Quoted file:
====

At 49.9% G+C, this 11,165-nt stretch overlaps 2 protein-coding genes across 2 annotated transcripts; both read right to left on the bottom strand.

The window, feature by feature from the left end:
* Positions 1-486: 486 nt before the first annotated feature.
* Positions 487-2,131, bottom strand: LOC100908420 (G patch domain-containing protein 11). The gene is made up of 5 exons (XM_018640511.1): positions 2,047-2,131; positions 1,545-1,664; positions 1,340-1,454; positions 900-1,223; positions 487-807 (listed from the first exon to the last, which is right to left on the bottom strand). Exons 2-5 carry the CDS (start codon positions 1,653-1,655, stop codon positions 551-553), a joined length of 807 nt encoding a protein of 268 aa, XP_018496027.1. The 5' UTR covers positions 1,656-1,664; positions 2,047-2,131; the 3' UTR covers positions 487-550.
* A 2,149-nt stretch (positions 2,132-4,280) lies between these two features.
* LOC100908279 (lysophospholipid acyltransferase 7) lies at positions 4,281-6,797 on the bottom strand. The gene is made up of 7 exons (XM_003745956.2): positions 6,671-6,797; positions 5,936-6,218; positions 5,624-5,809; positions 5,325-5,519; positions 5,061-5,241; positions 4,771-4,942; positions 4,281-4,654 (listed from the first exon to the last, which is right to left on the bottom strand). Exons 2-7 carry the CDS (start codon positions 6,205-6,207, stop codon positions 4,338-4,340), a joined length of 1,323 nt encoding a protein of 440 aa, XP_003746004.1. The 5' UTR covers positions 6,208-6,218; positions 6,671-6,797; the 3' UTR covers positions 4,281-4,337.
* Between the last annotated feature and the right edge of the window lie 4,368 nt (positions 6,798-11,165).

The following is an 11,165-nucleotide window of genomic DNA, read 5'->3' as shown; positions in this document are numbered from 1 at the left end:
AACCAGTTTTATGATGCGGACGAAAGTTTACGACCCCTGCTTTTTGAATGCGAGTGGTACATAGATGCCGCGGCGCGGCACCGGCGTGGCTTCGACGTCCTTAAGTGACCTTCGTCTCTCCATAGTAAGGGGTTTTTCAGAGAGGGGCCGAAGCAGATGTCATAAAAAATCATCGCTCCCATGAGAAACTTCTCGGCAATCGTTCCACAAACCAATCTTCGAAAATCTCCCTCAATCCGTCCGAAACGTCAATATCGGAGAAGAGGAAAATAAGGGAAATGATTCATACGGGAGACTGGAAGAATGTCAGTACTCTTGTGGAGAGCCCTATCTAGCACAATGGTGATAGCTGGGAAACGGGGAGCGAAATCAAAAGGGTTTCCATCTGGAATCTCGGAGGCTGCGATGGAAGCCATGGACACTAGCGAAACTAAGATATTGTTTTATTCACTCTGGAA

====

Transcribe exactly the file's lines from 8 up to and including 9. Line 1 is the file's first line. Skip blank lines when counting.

The following is an 11,165-nucleotide window of genomic DNA, read 5'->3' as shown; positions in this document are numbered from 1 at the left end:
AACCAGTTTTATGATGCGGACGAAAGTTTACGACCCCTGCTTTTTGAATGCGAGTGGTACATAGATGCCGCGGCGCGGCACCGGCGTGGCTTCGACGTCCTTAAGTGACCTTCGTCTCTCCATAGTAAGGGGTTTTTCAGAGAGGGGCCGAAGCAGATGTCATAAAAAATCATCGCTCCCATGAGAAACTTCTCGGCAATCGTTCCACAAACCAATCTTCGAAAATCTCCCTCAATCCGTCCGAAACGTCAATATCGGAGAAGAGGAAAATAAGGGAAATGATTCATACGGGAGACTGGAAGAATGTCAGTACTCTTGTGGAGAGCCCTATCTAGCACAATGGTGATAGCTGGGAAACGGGGAGCGAAATCAAAAGGGTTTCCATCTGGAATCTCGGAGGCTGCGATGGAAGCCATGGACACTAGCGAAACTAAGATATTGTTTTATTCACTCTGGAA